Operator of the dot-London internet registry, Minds & Machines, has told investors that it is "highly satisfied" with registrations in the new domain name extensions it operates – "particularly from a revenue perspective."
Unfortunately, the stock market and domain name industry don't seem to agree. Announcing that it would launch four more top-level domains in the New Year to add to its 10 extensions, the company's stock fell six per cent, later recovering to 2.5 per cent down. At 9.75 pence per share, it is some way from its 20p high mark last year.
Apart from the two city top-level domains that it operates – dot-London and dot-Bayern – Minds & Machines has had a lackluster year alongside other new extensions.
In its statement to investors, the company said it was "greatly encouraged by the uptake of names in dot-beer, where enthusiastic adoption by the North American craft brewers demonstrates how niche marketing to a specific sector can monetise a domain in a highly cost-efficient manner." However, the dot-beer registry has little more than 4,000 domains.
Others including dot-rodeo, dot-vodka, dot-fishing and dot-horse are hovering at or below the 1,000 registrations mark, well below the market average of 10,000 domains.
Pushing what it calls ".com equivalent years", or CEYs, as a way of recognizing changes in the domain name market such as higher prices and longer renewal periods, the company argues it has the equivalent of just under 500,000 dot-com domains, even though its actual total registrations are around 90,000 domains.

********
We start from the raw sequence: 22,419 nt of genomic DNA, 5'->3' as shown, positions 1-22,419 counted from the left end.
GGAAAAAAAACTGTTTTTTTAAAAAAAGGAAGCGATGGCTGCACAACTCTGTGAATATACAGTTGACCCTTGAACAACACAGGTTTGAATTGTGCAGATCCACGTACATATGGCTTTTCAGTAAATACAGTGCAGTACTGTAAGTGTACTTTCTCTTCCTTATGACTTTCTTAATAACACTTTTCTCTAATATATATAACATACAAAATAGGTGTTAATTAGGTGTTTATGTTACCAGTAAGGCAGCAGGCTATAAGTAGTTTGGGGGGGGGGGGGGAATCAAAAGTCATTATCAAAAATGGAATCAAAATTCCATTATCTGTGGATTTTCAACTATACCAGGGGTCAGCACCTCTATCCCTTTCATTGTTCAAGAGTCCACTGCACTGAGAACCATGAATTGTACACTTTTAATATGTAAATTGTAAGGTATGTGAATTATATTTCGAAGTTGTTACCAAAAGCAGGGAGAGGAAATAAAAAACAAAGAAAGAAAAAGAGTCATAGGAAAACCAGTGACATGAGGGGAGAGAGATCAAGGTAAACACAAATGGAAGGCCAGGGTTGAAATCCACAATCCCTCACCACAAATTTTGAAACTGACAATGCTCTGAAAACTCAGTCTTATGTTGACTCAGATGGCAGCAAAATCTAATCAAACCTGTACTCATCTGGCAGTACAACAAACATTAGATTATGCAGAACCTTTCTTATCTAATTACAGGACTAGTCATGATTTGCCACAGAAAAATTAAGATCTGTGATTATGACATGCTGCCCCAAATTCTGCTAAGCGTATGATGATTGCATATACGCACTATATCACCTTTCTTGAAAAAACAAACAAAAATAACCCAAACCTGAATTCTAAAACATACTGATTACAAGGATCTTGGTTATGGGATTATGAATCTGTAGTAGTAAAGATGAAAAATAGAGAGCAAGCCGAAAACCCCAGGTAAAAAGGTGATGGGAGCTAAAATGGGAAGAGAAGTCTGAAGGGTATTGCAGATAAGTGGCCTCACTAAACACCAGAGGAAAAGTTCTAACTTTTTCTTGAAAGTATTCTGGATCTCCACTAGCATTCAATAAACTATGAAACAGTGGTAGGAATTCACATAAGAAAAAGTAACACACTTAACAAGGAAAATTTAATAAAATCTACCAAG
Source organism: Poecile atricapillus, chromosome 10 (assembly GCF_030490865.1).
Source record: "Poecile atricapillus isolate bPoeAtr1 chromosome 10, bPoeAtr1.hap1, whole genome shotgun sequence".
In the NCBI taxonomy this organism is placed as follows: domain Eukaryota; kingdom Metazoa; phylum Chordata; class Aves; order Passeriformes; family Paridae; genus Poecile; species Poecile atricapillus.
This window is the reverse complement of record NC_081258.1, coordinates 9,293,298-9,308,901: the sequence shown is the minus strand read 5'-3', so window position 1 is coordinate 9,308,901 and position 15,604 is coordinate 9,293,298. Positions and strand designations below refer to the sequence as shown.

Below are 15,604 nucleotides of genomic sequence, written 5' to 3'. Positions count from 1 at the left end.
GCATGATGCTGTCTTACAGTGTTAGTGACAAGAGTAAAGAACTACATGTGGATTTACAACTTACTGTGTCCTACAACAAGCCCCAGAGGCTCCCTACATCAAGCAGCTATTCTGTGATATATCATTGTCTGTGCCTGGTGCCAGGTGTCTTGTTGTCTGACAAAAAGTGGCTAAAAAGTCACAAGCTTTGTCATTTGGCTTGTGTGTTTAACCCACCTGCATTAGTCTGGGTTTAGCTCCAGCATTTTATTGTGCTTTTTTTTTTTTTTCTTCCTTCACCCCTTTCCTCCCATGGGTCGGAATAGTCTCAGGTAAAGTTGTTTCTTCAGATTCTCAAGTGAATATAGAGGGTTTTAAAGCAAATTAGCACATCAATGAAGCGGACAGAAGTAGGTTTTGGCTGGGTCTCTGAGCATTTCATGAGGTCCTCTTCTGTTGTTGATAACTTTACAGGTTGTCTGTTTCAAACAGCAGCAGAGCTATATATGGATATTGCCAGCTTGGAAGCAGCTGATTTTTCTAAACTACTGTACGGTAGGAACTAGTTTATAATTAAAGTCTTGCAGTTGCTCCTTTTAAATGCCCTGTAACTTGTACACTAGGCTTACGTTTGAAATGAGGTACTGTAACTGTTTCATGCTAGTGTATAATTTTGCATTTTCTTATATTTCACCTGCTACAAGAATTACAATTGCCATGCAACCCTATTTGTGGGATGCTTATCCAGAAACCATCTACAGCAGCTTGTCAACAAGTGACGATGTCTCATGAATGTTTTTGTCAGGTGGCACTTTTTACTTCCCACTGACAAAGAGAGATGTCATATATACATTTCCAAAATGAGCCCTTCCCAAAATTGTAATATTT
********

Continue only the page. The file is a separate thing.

Recent decisions and auctions have also seen the company lose what could have been popular new extensions (dot-eco, dot-hotel), and many of the other extensions it has already spent $185,000 apiece applying for are also wanted by companies with much deeper pockets including Google, Amazon and gTLD giant Donuts (app, book, cloud, inc and store, for example).
Even with the most successful launch so far – dot-London with nearly 50,000 registrations – there are questions over the company's go-to-market strategy.
It has reserved an extraordinary 66,000 domains that it hopes to sell at "premium" prices. It has also gone against the market norm by setting a high annual renewal rate, rather than a one-off premium acquisition price followed by baseline renewal costs. This, registrars complain, is reducing demand for premium names. There have also been delays in the auction process for valuable names, impacting brand awareness.
Registrars and domainers have been increasingly vocal about high prices and the tight control that the company is trying to keep over its registries. A dot-London domain costs three times a dot-com. At the same time, the company is undercutting registrars by selling them for less than the market price it sets through its own website. It is also marketing its own sales website heavily on Facebook and in Google ads, leaving the domain selling industry in the cold.
Minds & Machines clearly sees selling direct to customers as an advantage, congratulating itself in its own announcement for being a "forward-thinking registrar" by "marketing directly to the niche verticals represented by many top-level domains" and complaining that it looks forward to "a more predictable and robust distribution channel."
Effectively, the company is banking on far greater consumer awareness of new internet domains and is willing to upset traditional channels in pursuit of that goal. It's a risky strategy that at the moment at least is not paying off. ®